We had the once-in-a-lifetime privilege to stay with friends in Spain during a holiday. One of the highlights of the trip was the fishing we did in the Mediterranean Sea. It was a treat worth remembering forever.
Our friends, Manny and Mia, chartered a boat to take us fishing. My husband and I are not great fishing people, but we love the water so it was a good excuse as any to go on that trip. Manny had all the toys aka equipment and tools for the fishing part. He was bent on giving my husband his first taste of a big catch, promising that once he did, he would forever be changed into a big fishing fan.
We cast off from Marbella, which is in the Southern part of Spain. The sun was beautiful; the sea a clear color of azure, and you can’t clearly see where the sky ends and the waters begin. The Captain of our charter had so many interesting stories to tell about fishes, fishing and the Mediterranean Sea.
The Mediterranean shares its coastlines with 19 countries which include France, Italy, Turkey, Greece and Spain. Since it is enclosed by land, the warm waters do not easily renew itself so it takes time for it to recover from damage and over-fishing.
The fishes are teeming you can even fish right at the coastline. But if you want a big challenge and the experience of it, then chartering a boat is the best way to go. He took us close to the Strait of Gibraltar, which is where the Mediterranean Sea converges with the Atlantic Ocean. The meeting of warm and cold waters attracts schools of fishes which are used for bait.
Pardon me but I thought worms made the perfect bait. It was a nice surprise to have to catch our bait. When we had enough, we were set to hook some of the most beautiful trophy fishes.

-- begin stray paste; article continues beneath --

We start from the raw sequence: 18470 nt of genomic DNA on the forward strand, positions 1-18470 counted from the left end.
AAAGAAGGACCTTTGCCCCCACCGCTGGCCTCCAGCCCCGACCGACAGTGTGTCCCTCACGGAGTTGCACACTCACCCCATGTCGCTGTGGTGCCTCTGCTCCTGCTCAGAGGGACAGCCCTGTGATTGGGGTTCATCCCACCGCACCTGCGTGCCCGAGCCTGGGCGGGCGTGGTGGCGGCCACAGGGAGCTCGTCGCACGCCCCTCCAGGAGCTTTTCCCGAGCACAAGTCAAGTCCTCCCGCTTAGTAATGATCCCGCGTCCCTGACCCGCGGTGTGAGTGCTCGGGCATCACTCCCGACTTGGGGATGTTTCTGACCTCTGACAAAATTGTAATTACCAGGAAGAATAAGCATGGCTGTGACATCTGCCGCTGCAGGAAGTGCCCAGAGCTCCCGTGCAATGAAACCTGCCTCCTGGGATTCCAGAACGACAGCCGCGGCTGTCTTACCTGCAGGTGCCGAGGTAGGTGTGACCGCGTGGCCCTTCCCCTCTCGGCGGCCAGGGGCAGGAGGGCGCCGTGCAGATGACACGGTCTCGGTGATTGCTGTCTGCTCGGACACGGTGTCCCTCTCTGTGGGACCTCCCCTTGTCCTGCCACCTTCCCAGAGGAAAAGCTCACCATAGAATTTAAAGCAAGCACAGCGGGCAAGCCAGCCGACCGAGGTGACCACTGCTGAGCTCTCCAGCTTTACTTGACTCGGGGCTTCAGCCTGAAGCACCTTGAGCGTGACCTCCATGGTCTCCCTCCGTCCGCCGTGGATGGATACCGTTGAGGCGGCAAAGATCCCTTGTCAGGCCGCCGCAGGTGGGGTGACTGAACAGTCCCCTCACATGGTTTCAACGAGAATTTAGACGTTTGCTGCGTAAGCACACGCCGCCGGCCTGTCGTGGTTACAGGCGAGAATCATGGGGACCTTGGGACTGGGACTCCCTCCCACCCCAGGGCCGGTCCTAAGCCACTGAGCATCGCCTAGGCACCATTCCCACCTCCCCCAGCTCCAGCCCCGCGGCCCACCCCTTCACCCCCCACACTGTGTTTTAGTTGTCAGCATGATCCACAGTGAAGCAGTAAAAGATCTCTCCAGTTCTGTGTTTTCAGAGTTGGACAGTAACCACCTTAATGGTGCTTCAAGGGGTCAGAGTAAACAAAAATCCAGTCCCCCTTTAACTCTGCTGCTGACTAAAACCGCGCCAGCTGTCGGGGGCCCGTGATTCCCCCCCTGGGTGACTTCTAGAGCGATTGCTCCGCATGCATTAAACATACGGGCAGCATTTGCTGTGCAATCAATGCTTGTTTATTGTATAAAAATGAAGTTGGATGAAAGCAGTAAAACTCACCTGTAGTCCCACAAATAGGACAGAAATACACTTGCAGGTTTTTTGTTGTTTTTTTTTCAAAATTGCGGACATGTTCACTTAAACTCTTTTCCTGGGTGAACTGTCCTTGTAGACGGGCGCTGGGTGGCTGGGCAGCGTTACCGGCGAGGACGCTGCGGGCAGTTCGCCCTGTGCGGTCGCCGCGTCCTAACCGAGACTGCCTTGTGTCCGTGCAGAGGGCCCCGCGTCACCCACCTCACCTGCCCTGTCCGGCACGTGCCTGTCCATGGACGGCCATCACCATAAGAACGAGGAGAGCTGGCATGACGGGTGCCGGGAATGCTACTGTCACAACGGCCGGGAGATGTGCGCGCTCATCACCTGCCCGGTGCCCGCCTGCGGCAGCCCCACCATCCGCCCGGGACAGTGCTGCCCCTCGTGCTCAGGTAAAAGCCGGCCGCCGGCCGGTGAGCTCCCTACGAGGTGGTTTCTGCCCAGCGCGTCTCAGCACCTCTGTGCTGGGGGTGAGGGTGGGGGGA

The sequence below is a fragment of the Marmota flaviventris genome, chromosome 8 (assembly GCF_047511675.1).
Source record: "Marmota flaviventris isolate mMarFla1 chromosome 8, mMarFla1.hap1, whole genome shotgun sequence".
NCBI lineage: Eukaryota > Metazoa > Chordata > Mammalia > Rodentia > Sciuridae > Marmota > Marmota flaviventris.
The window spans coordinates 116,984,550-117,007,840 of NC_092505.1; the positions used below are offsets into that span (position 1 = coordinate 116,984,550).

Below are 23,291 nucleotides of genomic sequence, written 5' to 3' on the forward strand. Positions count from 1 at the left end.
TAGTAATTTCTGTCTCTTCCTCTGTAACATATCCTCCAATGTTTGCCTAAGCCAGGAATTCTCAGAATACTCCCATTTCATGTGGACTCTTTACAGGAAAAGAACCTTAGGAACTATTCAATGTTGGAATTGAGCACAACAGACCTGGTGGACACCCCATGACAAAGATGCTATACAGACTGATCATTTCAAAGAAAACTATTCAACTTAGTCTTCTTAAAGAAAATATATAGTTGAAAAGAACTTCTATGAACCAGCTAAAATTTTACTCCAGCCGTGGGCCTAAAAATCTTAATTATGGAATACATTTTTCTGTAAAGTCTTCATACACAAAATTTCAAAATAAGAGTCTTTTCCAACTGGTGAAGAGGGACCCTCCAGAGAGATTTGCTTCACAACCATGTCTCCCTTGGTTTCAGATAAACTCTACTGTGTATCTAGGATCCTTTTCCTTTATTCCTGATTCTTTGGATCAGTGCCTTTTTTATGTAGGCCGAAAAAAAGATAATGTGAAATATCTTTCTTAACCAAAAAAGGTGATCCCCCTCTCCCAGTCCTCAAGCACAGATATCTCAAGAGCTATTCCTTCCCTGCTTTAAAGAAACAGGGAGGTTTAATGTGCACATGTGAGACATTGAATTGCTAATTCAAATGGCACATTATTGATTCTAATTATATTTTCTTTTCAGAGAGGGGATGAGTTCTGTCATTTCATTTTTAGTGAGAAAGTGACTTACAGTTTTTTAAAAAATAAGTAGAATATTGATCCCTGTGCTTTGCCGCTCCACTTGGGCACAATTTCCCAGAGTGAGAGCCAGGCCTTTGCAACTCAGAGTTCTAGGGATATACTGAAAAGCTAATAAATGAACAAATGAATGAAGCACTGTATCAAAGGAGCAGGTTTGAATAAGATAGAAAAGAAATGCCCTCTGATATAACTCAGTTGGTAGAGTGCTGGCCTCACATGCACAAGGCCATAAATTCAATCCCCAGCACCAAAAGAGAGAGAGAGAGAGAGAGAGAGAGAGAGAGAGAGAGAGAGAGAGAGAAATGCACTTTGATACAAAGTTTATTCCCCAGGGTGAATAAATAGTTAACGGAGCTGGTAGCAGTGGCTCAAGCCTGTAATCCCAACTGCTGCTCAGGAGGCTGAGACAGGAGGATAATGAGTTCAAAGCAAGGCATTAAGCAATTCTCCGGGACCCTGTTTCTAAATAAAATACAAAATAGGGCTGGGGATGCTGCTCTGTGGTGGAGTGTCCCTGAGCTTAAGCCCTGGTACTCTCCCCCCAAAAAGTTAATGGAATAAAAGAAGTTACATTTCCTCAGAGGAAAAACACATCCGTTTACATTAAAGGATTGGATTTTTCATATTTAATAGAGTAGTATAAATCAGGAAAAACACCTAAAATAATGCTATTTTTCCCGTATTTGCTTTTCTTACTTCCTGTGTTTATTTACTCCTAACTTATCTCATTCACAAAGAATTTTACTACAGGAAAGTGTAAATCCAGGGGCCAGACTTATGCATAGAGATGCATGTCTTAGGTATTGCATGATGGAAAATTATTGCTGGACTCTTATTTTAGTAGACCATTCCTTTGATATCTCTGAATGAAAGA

In the area of Marbella, where we started, up to the islands of Ibiza, Mallorca, Formentera and Menorca, there was an abundance of migratory fishes like swordfish and tuna. Tuna would include the Black Skipjack, Bluefin Tuna, Atlantic Bonito and Frigate Tuna. There have been instances of successful fishing fans hooking Bluefin Tuna between 200 kg to 400 kg. I was leaning on beginner’s luck for my husband to catch one.
When we got to the perfect spot per our Captain’s advice, we got ready to rumble. Manny warned us that getting a Bluefin Tuna would be so physically demanding you would feel like you wrestled Hulk Hogan.
Manny taught my husband how to hook the live bait. Then they used a chum slick, which stinks to high heavens, but the smell attracts the fish. The Bluefin usually swims 20 – 30 feet down, so the bait had to go that low, too. After almost an hour, his rod was bent and the line was being stripped off the reel really fast. That was the start of the battle, and thank God for the help of the crew. It was a challenge to keep the line taut, and to hold on as the Bluefish tuna tried to unhook itself. Finally, it got tired, and my husband hooked for himself a 240 kg. We posed for pictures, toasted bubblies and took a nap.